A small-world network is a type of Graph (mathematics)|mathematical graph in which most nodes are not neighbors of one another, but most nodes can be reached from every other by a small number of hops or steps. Specifically, a small-world network is defined to be a network where the typical distance L between two randomly chosen nodes (the number of steps required) grows proportionally to the logarithm of the number of nodes N in the network, that is:
:L \propto \log N
In the context of a social network, this results in the small world phenomenon of strangers being linked by a mutual acquaintance. Many empirical graphs are well-modeled by small-world networks. Social networks, the connectivity of the Internet, wikis such as Wikipedia, and gene regulatory network|gene networks all exhibit small-world network characteristics.
A certain category of small-world networks were identified as a class of random graphs by Duncan J. Watts|Duncan Watts and Steven Strogatz in 1998. They noted that graphs could be classified according to two independent structural features, namely the clustering coefficient, and average node-to-node distance (graph theory)|distance (also known as average shortest path length). Purely random graphs, built according to the Erdős–Rényi model|Erdős–Rényi (ER) model, exhibit a small average shortest path length (varying typically as the logarithm of the number of nodes) along with a small clustering coefficient. Watts and Strogatz measured that in fact many real-world networks have a small average shortest path length, but also a clustering coefficient significantly higher than expected by random chance. Watts and Strogatz then proposed a novel graph model, currently named the Watts and Strogatz model, with (i) a small average shortest path length, and (ii) a large clustering coefficient. The first description of the crossover in the Watts-Strogatz model between a large world (such as a lattice) and a small-world was described by Barthelemy and Amaral in 1999. This work was followed by a large number of studies, including exact results (Barrat and Weigt, 1999; Dorogovtsev and José Fernando Ferreira Mendes|Mendes; Barmpoutis and Murray, 2010).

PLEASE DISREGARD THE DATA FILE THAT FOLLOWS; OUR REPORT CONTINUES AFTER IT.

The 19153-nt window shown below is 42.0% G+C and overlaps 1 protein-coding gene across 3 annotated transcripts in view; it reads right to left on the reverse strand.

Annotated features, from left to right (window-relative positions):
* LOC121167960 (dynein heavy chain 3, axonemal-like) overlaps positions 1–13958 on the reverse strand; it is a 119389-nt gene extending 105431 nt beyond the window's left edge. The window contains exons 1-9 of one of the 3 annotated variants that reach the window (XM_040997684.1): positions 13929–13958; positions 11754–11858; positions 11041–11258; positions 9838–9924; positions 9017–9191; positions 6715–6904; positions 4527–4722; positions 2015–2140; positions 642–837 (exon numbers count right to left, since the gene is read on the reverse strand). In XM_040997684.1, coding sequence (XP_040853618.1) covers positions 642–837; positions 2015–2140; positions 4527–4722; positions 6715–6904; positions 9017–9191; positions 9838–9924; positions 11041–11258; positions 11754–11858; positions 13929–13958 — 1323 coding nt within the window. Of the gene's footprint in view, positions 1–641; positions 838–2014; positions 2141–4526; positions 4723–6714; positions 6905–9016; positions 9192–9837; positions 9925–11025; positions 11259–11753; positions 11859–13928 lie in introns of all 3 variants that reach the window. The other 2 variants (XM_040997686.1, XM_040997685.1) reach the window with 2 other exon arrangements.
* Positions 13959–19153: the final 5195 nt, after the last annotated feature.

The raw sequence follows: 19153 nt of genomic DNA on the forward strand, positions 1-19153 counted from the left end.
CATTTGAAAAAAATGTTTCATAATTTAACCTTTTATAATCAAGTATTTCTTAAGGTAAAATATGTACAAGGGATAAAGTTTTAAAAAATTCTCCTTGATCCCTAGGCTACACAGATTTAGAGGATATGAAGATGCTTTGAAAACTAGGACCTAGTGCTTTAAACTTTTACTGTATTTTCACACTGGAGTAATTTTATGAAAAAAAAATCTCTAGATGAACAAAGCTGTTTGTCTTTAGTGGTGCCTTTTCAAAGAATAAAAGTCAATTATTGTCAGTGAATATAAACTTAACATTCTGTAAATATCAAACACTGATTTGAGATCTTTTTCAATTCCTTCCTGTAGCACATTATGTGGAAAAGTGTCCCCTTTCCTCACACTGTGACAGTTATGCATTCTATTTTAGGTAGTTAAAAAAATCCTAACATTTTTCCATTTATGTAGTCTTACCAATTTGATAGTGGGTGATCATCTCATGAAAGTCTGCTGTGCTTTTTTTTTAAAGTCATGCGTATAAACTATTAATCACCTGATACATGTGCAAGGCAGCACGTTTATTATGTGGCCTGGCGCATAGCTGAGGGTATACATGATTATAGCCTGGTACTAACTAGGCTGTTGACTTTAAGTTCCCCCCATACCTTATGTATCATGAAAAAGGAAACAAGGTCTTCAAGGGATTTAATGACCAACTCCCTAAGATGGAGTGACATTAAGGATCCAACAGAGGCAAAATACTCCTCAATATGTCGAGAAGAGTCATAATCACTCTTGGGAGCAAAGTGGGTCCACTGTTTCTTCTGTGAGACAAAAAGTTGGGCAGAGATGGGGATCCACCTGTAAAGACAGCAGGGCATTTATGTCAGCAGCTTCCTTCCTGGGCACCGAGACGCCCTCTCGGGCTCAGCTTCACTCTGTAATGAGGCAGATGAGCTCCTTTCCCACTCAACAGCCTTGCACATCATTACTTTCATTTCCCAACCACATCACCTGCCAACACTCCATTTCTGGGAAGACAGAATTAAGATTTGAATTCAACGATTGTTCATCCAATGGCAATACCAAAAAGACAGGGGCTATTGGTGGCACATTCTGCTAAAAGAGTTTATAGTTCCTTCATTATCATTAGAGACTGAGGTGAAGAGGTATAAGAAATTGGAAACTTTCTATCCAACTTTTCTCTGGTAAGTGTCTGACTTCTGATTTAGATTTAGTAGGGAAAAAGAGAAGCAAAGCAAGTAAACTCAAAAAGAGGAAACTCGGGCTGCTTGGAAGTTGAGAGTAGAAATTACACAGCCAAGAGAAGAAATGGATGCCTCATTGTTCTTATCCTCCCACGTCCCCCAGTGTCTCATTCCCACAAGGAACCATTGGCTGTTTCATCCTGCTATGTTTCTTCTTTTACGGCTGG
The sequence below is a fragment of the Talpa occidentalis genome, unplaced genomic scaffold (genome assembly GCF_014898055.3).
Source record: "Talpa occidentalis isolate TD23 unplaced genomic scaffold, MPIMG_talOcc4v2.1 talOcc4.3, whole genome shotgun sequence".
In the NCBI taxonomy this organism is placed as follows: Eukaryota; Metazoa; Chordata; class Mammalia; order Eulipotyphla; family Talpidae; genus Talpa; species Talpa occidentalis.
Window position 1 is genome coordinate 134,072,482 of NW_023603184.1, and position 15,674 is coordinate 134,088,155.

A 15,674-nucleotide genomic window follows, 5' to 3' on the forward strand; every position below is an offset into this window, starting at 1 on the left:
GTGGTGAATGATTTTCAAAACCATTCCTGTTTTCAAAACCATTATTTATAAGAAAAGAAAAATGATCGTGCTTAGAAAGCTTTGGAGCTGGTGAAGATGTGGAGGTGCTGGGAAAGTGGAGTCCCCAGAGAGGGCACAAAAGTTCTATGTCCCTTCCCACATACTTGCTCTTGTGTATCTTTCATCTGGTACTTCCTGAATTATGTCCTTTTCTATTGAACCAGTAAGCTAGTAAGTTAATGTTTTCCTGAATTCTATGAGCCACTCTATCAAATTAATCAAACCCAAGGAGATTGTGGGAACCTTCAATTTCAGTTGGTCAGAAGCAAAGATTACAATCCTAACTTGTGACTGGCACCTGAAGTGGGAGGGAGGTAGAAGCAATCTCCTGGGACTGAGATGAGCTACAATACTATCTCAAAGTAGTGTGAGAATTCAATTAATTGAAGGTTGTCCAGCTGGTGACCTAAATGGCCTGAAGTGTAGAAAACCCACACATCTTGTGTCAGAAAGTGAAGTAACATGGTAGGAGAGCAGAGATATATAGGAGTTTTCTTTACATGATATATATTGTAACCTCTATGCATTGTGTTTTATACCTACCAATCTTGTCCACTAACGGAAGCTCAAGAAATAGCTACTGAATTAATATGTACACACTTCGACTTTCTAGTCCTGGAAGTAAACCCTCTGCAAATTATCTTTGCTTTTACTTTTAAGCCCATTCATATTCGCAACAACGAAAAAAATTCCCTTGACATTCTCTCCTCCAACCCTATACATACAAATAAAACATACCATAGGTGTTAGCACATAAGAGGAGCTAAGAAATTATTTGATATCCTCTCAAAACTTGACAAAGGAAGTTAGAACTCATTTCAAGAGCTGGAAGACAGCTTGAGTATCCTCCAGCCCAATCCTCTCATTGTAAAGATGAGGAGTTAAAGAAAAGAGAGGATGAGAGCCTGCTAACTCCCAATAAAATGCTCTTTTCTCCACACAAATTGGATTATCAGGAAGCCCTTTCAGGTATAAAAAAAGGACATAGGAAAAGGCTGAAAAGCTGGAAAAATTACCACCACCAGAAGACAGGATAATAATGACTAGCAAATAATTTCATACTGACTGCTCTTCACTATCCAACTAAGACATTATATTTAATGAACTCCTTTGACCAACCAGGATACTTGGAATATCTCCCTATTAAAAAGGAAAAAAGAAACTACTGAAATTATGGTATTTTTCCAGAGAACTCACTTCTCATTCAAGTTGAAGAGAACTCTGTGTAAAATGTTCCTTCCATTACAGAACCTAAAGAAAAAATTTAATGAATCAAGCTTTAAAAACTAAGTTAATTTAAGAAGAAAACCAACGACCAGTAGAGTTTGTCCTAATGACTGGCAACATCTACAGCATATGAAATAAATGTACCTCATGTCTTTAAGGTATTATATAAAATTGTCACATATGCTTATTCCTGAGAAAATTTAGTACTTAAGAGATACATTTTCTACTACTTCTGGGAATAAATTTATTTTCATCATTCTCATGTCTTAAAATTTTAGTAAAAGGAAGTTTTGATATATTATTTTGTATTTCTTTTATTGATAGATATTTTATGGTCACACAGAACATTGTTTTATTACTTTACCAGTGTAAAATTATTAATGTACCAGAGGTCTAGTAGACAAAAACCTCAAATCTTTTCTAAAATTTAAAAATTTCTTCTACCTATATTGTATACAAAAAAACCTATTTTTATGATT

A small-world network is a type of Graph (mathematics)|mathematical graph in which most nodes are not neighbors of one another, but most nodes can be reached from every other by a small number of hops or steps. Specifically, a small-world network is defined to be a network where the typical distance L between two randomly chosen nodes (the number of steps required) grows proportionally to the logarithm of the number of nodes N in the network, that is:
:L \propto \log N
In the context of a social network, this results in the small world phenomenon of strangers being linked by a mutual acquaintance. Many empirical graphs are well-modeled by small-world networks. Social networks, the connectivity of the Internet, wikis such as Wikipedia, and gene regulatory network|gene networks all exhibit small-world network characteristics.
A certain category of small-world networks were identified as a class of random graphs by Duncan J. Watts|Duncan Watts and Steven Strogatz in 1998. They noted that...